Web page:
As November ripened, and we neared the Thanksgiving break, it was dark when we headed out to dinner. The first brisk days and nights that hint of winter to come are not always unwelcome, and I wrapped my arms around each other, pulling my coat close. We sat down to a warm dinner and talked of holiday plans. My drive in Thanksgiving Eve traffic would likely be just as long as his flight south. I realized then that I might miss him. I was just getting into a new way of life when suddenly I’d be whisked back to Amsterdam, to the past, to the town I’d tried to escape. Tony was excited to be going home, though, and I was happy for him. He missed Louisiana, he said. His friends and family. Even when it’s less than ideal, there’s no place like home. We finished our meal and dropped our trays off near the exit. Pulling our coats on, we met the night and the cold and hurried up the hill back to our dorm.

As we neared Usdan Center, the moon appeared from behind a stand of pine trees. It was glorious, almost full, and I said innocently, my recent Astronomy class still in my mind, “Hey, look at the moon,” as I pointed to the sky.

He paused in his stride and looked at me quizzically, in the way he sometimes cocked his head and questioned something I said. “You’re not going fag on me, are you?” he asked, rather seriously, and without a laugh or a smile.

Somewhere, the joy and hope I’d thought I was finding in another person froze. Something shifted right then for me, not only in our friendship, but in the rest of my world, and for the rest of my life. Something died in me. The little amount of faith I held in humanity diminished just a little bit more. And I felt someone I trusted – someone who was, or had already become, a friend – slip away. I waited for him to qualify the remark, to offer a joke or something to take away the sting of what he had said. I’d been called a fag before, and I would be again, but never by someone I considered a friend. Never someone so close.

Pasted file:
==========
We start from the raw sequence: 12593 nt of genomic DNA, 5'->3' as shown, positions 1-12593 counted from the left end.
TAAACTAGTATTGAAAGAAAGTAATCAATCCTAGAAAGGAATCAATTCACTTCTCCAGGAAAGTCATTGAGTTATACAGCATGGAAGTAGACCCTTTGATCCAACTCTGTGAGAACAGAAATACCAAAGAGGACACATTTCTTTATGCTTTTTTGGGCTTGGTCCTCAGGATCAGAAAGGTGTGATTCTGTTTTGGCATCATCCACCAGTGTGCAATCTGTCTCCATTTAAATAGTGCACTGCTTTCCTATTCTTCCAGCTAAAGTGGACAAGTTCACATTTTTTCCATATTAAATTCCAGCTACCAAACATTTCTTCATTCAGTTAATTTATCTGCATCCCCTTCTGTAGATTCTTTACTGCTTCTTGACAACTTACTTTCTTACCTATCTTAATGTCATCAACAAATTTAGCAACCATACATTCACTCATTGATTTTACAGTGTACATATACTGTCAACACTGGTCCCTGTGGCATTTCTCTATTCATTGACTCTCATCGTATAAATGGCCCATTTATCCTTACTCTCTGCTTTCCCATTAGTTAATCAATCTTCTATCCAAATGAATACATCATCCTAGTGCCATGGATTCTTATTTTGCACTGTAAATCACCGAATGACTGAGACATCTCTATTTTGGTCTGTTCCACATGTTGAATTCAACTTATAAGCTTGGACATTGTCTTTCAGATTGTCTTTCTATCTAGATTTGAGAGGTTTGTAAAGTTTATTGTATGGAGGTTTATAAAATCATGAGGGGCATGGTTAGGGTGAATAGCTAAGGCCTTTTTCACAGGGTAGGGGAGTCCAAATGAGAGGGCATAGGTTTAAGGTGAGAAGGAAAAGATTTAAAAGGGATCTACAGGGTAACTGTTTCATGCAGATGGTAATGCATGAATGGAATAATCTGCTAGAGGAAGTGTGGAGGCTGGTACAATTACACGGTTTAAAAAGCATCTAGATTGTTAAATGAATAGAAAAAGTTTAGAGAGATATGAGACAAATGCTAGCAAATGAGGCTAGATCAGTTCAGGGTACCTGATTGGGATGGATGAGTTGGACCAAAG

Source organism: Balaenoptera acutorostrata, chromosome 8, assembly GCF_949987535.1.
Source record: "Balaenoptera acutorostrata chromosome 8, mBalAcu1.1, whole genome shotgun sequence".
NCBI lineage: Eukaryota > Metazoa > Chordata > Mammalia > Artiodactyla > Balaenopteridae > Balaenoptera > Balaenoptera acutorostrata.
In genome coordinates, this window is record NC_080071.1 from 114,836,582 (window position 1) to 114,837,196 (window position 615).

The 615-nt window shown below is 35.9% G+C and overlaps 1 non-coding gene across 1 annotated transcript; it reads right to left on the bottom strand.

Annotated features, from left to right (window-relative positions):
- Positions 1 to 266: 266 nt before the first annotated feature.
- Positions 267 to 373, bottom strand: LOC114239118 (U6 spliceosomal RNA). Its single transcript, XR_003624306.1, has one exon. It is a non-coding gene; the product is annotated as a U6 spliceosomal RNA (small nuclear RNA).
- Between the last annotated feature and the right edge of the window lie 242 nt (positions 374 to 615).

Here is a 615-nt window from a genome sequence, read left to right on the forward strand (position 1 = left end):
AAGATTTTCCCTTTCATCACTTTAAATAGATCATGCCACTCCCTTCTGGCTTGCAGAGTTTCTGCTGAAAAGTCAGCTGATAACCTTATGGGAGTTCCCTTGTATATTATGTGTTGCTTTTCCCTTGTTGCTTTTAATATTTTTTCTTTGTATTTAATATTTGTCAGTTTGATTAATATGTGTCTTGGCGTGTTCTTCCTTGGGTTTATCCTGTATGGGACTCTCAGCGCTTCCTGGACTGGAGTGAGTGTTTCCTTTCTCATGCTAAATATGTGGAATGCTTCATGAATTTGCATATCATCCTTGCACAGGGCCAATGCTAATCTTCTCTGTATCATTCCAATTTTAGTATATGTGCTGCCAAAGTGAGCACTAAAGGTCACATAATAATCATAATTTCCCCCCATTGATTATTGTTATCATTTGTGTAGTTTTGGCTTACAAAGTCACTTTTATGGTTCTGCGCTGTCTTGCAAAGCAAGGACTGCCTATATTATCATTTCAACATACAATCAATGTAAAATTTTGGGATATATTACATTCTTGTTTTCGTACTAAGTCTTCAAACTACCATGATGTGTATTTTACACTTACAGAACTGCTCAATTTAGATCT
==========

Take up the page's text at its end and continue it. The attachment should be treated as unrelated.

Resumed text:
I’m not one who usually cries, but at that moment, in the instant the words came out of his mouth, I wanted to cry. I swallowed hard instead, and then insisted of course I was not a fag, even managing to embolden the lie with a convincing laugh. I explained that I was merely commenting on the moon and what I’d learned in Astronomy that week. We were quiet for a few moments, then separated and went our ways. I think we both knew then.

The Lord knows dreams are hard to follow
But don’t let anyone tear them away
Hold on, here will be tomorrow
In time, you’ll find the way.

We had a few more dinners after that, and carried on outwardly in much the same way as before. But after Thanksgiving break, I stopped going to dinner with Tony. I wanted to be alone then anyway. I was coming to terms with the fact that I was gay, and even if I wasn’t, I knew I couldn’t be friends with someone who could use the word ‘fag’ so flippantly even if it he didn’t mean it, even if it didn’t mean anything. Words matter – at least they do to me.

After winter break, when snow was on the ground and trudging through campus proved both depressing and difficult, it would have been nice to have someone to bear the burden, shoulder to shoulder, but when he knocked on my door and asked if I wanted to grab dinner, I repeatedly bowed out. He stopped knocking soon enough. When our first year was over, and my parents had loaded the last of my things into the station wagon for the ride home, I didn’t say good-bye to Tony. I’m not even sure where he was that day, because I had honestly stopped caring.